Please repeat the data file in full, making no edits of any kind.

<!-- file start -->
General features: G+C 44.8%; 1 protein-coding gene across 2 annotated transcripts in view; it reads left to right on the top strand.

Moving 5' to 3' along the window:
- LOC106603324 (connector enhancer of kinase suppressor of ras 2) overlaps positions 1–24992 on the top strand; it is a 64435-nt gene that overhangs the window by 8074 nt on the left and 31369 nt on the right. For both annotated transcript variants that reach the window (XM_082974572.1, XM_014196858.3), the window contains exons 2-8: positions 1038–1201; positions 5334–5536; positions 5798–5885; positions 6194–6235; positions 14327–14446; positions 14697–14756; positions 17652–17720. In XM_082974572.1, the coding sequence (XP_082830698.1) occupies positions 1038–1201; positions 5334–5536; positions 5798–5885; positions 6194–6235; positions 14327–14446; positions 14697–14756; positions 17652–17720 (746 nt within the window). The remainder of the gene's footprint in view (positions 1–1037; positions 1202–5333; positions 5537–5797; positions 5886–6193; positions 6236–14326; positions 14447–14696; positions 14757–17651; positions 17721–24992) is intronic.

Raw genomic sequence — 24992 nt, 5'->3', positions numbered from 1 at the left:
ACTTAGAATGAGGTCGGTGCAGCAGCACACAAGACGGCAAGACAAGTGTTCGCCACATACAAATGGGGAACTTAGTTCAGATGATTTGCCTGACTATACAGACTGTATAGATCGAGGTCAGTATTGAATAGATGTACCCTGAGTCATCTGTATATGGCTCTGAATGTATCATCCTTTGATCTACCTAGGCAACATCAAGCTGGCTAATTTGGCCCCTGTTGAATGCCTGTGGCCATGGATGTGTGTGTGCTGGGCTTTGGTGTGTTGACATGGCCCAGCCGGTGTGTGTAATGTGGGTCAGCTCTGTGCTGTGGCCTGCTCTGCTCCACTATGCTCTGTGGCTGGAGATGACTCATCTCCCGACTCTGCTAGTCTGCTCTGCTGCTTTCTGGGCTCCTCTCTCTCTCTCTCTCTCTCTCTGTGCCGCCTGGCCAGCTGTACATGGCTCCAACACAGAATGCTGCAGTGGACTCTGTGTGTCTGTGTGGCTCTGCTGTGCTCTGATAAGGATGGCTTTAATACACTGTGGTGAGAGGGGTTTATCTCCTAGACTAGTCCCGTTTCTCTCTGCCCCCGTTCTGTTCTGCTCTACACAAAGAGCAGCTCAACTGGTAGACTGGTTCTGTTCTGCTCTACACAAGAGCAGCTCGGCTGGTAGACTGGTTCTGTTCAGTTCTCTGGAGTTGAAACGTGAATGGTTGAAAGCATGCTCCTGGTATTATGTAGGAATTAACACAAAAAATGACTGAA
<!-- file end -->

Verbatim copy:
General features: G+C 44.8%; 1 protein-coding gene across 2 annotated transcripts in view; it reads left to right on the top strand.

Moving 5' to 3' along the window:
- LOC106603324 (connector enhancer of kinase suppressor of ras 2) overlaps positions 1–24992 on the top strand; it is a 64435-nt gene that overhangs the window by 8074 nt on the left and 31369 nt on the right. For both annotated transcript variants that reach the window (XM_082974572.1, XM_014196858.3), the window contains exons 2-8: positions 1038–1201; positions 5334–5536; positions 5798–5885; positions 6194–6235; positions 14327–14446; positions 14697–14756; positions 17652–17720. In XM_082974572.1, the coding sequence (XP_082830698.1) occupies positions 1038–1201; positions 5334–5536; positions 5798–5885; positions 6194–6235; positions 14327–14446; positions 14697–14756; positions 17652–17720 (746 nt within the window). The remainder of the gene's footprint in view (positions 1–1037; positions 1202–5333; positions 5537–5797; positions 5886–6193; positions 6236–14326; positions 14447–14696; positions 14757–17651; positions 17721–24992) is intronic.

Raw genomic sequence — 24992 nt, 5'->3', positions numbered from 1 at the left:
ACTTAGAATGAGGTCGGTGCAGCAGCACACAAGACGGCAAGACAAGTGTTCGCCACATACAAATGGGGAACTTAGTTCAGATGATTTGCCTGACTATACAGACTGTATAGATCGAGGTCAGTATTGAATAGATGTACCCTGAGTCATCTGTATATGGCTCTGAATGTATCATCCTTTGATCTACCTAGGCAACATCAAGCTGGCTAATTTGGCCCCTGTTGAATGCCTGTGGCCATGGATGTGTGTGTGCTGGGCTTTGGTGTGTTGACATGGCCCAGCCGGTGTGTGTAATGTGGGTCAGCTCTGTGCTGTGGCCTGCTCTGCTCCACTATGCTCTGTGGCTGGAGATGACTCATCTCCCGACTCTGCTAGTCTGCTCTGCTGCTTTCTGGGCTCCTCTCTCTCTCTCTCTCTCTCTCTGTGCCGCCTGGCCAGCTGTACATGGCTCCAACACAGAATGCTGCAGTGGACTCTGTGTGTCTGTGTGGCTCTGCTGTGCTCTGATAAGGATGGCTTTAATACACTGTGGTGAGAGGGGTTTATCTCCTAGACTAGTCCCGTTTCTCTCTGCCCCCGTTCTGTTCTGCTCTACACAAAGAGCAGCTCAACTGGTAGACTGGTTCTGTTCTGCTCTACACAAGAGCAGCTCGGCTGGTAGACTGGTTCTGTTCAGTTCTCTGGAGTTGAAACGTGAATGGTTGAAAGCATGCTCCTGGTATTATGTAGGAATTAACACAAAAAATGACTGAA